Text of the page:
As brands sprout up across the country and guests constantly seek fresh experiences, it’s becoming more and more difficult for hotels to differentiate. Existing structures have the edge here, with renovations, historic restorations and conversions having charm running through their DNA.
Without a doubt, restoring and converting local fixtures has an appeal that a new-build never could, so developers are seeking new ways to give guests authenticity through design in new-builds.
Eric Silinsh, senior associate/director of the Hospitality Studio at Glavé & Holmes Architecture in Richmond, VA, gave Hotel Business some insight into what’s new with new-builds, highlighting some current trends and what’s on the horizon.
“The biggest trend is that no one trend dominates the market: New-build hotels vary by region, context, market and developer,” he said. “With that said, one consistent feature we’re seeing with new-build hotels is a focus on the guest experience outside of the hotel room. This is not to say that the in-room experience is not important, but there is a drive to grab the guest’s attention in and around the hotel, and away from room service and the TV.”
Grabbing the guests’ attention is easier said than done, but Silinsh said that having on-site food and beverage options, social media photo opportunities, places to mingle and work, and wellness offerings isn’t a bad place to start. Plus—and for new-builds especially—weaving in local appeal wherever possible is more important than ever.
“Hotels are integrating into the urban fabric in places like New York City and Chicago, but also in Charleston, Portland and Richmond… They are seen as being contributors to the urban experience, not just a facility for a visitor to retreat to,” Silinsh said. “Even in non-urban environments, hotels are integrating into or even creating a public-facing aspect to beach resorts or mountain towns for more than just the overnight guests.”
New-build designs are not only becoming more environmentally conscious but more eclectic, Silinsh said, bringing in traditional or even historic styles, while other contexts see more contemporary looks, all the way to ultra-modernism and neo-brutalism.
“One particular trend is the continued popularity of mid-century modern, in parallel with an update on a sort of European deco-revival,” Silinsh said. “These two sympathetic trends fulfill the desire for a bit of nostalgia, and a move away from the traditional/transitional that was bread-and-butter for a long time. This also allows a sleek and modern new hotel to have a rich and detailed interior, or conversely for a contextual hotel in a historic neighborhood to have a more modern interior. It’s not quite ‘mix and match’ that can create a regrettable pastiche, but there’s flexibility for well-considered design to pull from a variety of design sensibilities and traditions.”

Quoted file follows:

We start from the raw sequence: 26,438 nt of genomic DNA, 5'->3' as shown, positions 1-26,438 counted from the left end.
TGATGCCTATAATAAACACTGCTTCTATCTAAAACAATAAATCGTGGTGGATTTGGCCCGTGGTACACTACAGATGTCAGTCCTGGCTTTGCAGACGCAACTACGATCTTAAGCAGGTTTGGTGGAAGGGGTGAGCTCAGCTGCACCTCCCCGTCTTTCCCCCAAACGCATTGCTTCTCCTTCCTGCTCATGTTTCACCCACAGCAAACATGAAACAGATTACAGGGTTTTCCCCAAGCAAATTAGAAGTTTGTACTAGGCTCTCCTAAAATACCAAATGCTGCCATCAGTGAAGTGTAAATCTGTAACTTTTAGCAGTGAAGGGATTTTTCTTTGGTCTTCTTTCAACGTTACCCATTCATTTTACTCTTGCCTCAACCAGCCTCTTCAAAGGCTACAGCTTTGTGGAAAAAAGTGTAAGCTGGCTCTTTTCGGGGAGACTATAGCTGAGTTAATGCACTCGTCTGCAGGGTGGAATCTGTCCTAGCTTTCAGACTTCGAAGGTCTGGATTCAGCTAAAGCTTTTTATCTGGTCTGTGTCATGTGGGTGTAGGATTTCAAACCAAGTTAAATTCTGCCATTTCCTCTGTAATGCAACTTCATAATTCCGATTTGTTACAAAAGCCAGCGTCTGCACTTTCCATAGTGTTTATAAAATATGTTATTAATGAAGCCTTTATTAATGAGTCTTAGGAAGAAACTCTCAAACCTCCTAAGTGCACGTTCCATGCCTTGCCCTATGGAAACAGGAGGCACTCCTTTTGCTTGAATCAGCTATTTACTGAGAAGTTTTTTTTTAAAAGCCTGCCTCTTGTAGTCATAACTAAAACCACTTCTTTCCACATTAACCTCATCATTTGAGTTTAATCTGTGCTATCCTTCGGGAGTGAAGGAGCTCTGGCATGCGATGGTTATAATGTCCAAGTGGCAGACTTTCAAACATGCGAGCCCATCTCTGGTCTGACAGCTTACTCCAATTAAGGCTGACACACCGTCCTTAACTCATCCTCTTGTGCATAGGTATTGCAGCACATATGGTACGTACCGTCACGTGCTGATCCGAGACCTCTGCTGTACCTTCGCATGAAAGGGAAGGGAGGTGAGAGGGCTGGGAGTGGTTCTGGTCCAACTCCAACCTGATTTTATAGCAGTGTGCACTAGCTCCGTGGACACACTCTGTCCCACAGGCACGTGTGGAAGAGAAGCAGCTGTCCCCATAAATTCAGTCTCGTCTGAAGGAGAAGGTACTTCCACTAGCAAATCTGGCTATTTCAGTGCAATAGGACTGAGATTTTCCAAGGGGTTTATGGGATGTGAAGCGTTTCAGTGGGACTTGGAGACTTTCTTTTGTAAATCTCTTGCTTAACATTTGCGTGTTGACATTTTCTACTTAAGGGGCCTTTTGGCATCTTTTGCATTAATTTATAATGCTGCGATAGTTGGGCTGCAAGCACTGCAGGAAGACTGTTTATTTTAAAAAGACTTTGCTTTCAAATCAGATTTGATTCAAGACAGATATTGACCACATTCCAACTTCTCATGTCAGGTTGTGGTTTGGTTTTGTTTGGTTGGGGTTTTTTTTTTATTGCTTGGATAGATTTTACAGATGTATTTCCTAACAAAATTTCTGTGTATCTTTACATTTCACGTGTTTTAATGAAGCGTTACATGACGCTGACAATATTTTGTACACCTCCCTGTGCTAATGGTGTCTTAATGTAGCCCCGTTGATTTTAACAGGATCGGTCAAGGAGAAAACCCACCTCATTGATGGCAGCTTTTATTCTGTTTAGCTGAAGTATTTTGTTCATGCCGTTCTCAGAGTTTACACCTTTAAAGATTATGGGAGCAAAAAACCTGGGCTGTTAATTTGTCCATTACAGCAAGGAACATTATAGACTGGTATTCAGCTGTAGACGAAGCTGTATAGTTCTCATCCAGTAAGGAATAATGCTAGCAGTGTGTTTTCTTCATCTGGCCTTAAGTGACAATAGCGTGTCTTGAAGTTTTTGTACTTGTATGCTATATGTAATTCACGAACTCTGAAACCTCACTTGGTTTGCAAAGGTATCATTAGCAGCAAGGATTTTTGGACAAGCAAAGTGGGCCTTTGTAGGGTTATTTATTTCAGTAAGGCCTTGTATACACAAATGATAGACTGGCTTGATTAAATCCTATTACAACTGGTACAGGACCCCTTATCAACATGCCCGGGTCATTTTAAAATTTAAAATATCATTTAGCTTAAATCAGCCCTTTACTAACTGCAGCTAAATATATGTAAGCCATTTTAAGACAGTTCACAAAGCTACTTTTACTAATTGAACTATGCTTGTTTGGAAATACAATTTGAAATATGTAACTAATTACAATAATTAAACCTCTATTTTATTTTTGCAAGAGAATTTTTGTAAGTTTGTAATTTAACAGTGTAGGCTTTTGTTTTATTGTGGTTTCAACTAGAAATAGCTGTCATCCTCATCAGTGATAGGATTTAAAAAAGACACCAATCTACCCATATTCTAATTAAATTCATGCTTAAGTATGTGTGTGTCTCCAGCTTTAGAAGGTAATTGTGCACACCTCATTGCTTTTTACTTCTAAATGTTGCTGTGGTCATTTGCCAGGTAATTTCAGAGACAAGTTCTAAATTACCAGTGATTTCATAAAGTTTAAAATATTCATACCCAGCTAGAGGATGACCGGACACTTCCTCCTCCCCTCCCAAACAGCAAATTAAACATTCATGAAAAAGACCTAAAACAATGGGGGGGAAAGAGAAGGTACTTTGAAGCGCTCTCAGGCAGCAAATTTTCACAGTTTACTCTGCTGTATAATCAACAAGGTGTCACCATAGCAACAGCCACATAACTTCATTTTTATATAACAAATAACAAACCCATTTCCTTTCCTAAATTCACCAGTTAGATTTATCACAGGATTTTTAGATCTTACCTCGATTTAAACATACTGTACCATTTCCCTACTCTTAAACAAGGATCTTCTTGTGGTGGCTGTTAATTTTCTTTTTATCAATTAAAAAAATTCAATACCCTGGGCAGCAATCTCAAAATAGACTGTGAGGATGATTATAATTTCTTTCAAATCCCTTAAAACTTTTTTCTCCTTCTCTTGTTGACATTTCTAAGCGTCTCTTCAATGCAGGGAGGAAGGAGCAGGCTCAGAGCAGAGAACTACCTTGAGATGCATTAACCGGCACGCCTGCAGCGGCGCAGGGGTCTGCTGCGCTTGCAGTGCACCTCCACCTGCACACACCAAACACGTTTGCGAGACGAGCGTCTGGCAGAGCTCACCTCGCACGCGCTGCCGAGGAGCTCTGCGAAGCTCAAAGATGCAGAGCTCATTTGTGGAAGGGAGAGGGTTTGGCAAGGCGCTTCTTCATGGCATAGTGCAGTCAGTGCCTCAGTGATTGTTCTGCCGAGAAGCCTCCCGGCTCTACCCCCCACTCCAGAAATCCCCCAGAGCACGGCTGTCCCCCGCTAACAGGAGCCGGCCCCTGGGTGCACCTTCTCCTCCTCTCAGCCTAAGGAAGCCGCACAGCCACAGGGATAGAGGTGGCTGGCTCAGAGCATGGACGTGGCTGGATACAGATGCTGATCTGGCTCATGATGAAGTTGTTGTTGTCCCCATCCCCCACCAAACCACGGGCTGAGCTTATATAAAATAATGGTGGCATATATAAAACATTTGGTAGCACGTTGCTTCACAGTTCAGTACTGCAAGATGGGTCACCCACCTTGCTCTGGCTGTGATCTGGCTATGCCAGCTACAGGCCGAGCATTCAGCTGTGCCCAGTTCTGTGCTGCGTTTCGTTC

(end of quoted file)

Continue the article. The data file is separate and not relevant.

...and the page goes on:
Silinsh explained that while some of these trends are allowing for greater design flexibility, there isn’t one prevailing style or experience that’s destined to take over the new-build category. What’s pervading, however, are the increased opportunities for these types of hotels to take advantage of location.
“What’s unique about new-builds is that each new project is an opportunity to reinforce the experience, the reason for being there,” Silinsh said. “It’s a constructive relationship: The stronger the overall experience or the neighborhood or city, the more people will want to come there, and that’s good for business.”
This presents some obstacles, however, as designers have multiple parties to please.
“The challenge for the designer is how to match the local opportunity and context to the desires of the developer. It’s not enough to have an efficient room layout and sufficient lobby space; there’s also a lot more places to go,” Silinsh said. “It used to be that if you wanted certain types of dynamic experiences, you went to Europe or maybe New York or Chicago. Now, there are dozens of towns and cities to go to with a music scene, a local food scene, a picturesque downtown or clever new neighborhood.”
Silinsh added that the future continues to have these avenues for urban infill, remote resorts, ‘new urbanism,’ small town and up-and-coming cities, presenting more room for unique options.
“Perhaps the biggest opportunity is the dozens of third-wave cities that are really coming into their own, each of which will be developing their own market for tourism, family visitors and business travelers. They will all need new hotels and new venues for activities, and each one has its own character and offers its own design opportunities,” he said. HB